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Easy Concurrency in Python

Bad news first. Python is a poor choice for concurrent programming. A principal reason for this is the ‘Global Interpreter Lock’ or GIL. The GIL ensures that only one thread accesses Python objects at a time, effectively preventing Python from being able to distribute threads onto several CPUs by default. This leads to surprising behavior that can be tricky to navigate.

The good news is that the Python standard library makes it fairly easy to create threads and processes. In this article, I’ll examine a procedure that can be used to get going with concurrent programming in Python!

A Concurrent Program in Three Steps

I recently encountered a rather elegant way to create concurrent programs. It consists of three steps. First of all, write a script that carries out the task in a sequential fashion. Secondly, transform the script so that it carries out the task using the map function. Lastly, replace map with a neat function from the concurrent.futures module.

I’ll demonstrate this approach for two different problems. Firstly, I speed up a download. After that, I calculate the Fibonacci Sequence.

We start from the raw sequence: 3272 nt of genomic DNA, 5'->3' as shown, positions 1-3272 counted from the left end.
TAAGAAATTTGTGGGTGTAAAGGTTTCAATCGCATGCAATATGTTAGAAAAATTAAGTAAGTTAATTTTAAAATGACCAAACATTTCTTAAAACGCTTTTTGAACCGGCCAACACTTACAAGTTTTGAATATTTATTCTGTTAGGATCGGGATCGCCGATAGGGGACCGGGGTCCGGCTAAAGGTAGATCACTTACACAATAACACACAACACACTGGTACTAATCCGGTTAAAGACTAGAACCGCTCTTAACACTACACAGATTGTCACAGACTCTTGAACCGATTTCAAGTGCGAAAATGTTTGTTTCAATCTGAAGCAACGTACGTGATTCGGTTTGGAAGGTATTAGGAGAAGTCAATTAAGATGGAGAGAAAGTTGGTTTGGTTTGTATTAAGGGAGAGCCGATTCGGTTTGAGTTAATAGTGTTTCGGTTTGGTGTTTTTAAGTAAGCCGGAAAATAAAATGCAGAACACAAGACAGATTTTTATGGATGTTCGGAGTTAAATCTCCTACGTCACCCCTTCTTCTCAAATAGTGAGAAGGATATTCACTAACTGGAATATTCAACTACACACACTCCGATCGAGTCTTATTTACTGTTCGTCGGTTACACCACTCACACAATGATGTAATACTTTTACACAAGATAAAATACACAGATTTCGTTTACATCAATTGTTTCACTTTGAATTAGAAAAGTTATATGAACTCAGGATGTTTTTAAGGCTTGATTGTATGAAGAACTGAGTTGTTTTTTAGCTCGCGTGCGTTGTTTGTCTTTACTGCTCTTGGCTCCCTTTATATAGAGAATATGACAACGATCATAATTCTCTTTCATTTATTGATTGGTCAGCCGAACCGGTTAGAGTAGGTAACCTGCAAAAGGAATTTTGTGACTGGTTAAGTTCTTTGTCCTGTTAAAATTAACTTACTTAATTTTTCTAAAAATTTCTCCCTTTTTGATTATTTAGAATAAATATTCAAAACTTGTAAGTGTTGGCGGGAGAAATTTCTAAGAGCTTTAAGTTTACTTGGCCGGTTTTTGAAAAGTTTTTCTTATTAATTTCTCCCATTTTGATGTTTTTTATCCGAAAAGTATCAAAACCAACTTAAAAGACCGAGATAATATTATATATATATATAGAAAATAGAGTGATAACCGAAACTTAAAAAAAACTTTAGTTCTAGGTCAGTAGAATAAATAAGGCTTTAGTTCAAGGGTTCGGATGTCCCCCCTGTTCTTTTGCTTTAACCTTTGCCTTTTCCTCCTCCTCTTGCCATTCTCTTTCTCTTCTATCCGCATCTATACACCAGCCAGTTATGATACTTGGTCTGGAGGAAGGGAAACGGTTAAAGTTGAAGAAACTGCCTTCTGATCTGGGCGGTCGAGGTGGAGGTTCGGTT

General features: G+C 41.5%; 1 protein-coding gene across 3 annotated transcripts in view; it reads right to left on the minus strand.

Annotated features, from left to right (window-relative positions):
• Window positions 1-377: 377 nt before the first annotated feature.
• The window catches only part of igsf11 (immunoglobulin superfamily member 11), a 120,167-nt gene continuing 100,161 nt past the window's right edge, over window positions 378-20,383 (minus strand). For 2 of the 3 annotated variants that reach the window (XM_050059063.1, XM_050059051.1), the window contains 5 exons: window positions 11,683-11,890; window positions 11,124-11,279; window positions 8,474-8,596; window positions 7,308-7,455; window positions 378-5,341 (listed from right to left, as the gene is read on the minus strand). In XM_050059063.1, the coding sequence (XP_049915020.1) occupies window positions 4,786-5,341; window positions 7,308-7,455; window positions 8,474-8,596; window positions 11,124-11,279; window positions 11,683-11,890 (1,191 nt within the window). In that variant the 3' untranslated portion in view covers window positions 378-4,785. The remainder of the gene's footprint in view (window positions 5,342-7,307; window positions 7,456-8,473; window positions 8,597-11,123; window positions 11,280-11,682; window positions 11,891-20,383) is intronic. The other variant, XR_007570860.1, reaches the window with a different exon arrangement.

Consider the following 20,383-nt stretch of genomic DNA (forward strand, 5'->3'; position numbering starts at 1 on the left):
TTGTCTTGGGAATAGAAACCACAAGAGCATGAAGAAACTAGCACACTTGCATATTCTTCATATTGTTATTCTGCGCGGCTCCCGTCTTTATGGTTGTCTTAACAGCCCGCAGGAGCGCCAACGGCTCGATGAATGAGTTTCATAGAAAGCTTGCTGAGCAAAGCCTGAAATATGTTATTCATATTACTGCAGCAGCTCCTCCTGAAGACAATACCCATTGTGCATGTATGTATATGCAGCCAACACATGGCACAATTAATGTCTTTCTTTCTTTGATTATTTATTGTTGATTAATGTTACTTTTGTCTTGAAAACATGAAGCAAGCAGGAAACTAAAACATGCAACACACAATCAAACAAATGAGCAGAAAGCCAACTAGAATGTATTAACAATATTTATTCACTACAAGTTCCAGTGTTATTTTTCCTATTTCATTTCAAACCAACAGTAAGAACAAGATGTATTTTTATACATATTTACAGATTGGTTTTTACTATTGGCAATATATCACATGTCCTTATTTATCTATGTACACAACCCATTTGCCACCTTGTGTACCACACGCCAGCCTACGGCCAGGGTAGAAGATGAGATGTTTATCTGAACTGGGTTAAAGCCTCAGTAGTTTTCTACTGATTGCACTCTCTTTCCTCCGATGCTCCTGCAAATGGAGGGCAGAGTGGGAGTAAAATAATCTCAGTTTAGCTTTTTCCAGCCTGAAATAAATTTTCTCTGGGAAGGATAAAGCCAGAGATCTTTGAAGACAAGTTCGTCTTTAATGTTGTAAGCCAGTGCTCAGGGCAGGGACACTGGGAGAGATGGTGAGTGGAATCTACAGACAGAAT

Scripted Image Downloader

In this example I download the first 20 images from Lorem Picsum. My scripted program looks like this:

# script_download.py
import urllib.request
import time

url = 'https://picsum.photos/id/{}/200/300'
args = [(n, url.format(n)) for n in range(20)]
start = time.time()
for pic_id, url in args:
    res = urllib.request.urlopen(url)
    pic = res.read()
    with open(f'./{pic_id}.jpg', 'wb') as f:
        f.write(pic)
    print(f'Picture {pic_id} saved!')
end = time.time()
msg ='Operation took {:.3f} seconds to complete.'
print(msg.format(end-start))

If I run the script, the following output is printed to the terminal:

Picture 0 saved!
Picture 1 saved!
[...]
Picture 19 saved!
Operation took 4.099 seconds to complete.

Four seconds is the baseline, but let’s see if I can speed up the program. Next, I formulate the problem in a functional style.

Downloading Images Using map

In the listing below, I took the part of the script that downloads and writes to a file, and wrapped it in a function called download_img.

# func_download.py
import urllib.request
import time

def download_img(pic_id, url):
    res = urllib.request.urlopen(url)
    pic = res.read()
    with open(f'./{pic_id}.jpg', 'wb') as f:
        f.write(pic)
    print(f'Picture {pic_id} saved!')

def main():
    url = 'https://picsum.photos/id/{}/200/300'
    args = [(n, url.format(n)) for n in range(20)]
    pic_ids, urls = zip(*args)
    start = time.time()
    for _ in map(download_img, pic_ids, urls):
        pass
    end = time.time()
    msg = 'Operation took {:.3f} seconds to complete.'
    print(msg.format(end-start))

if __name__ == '__main__':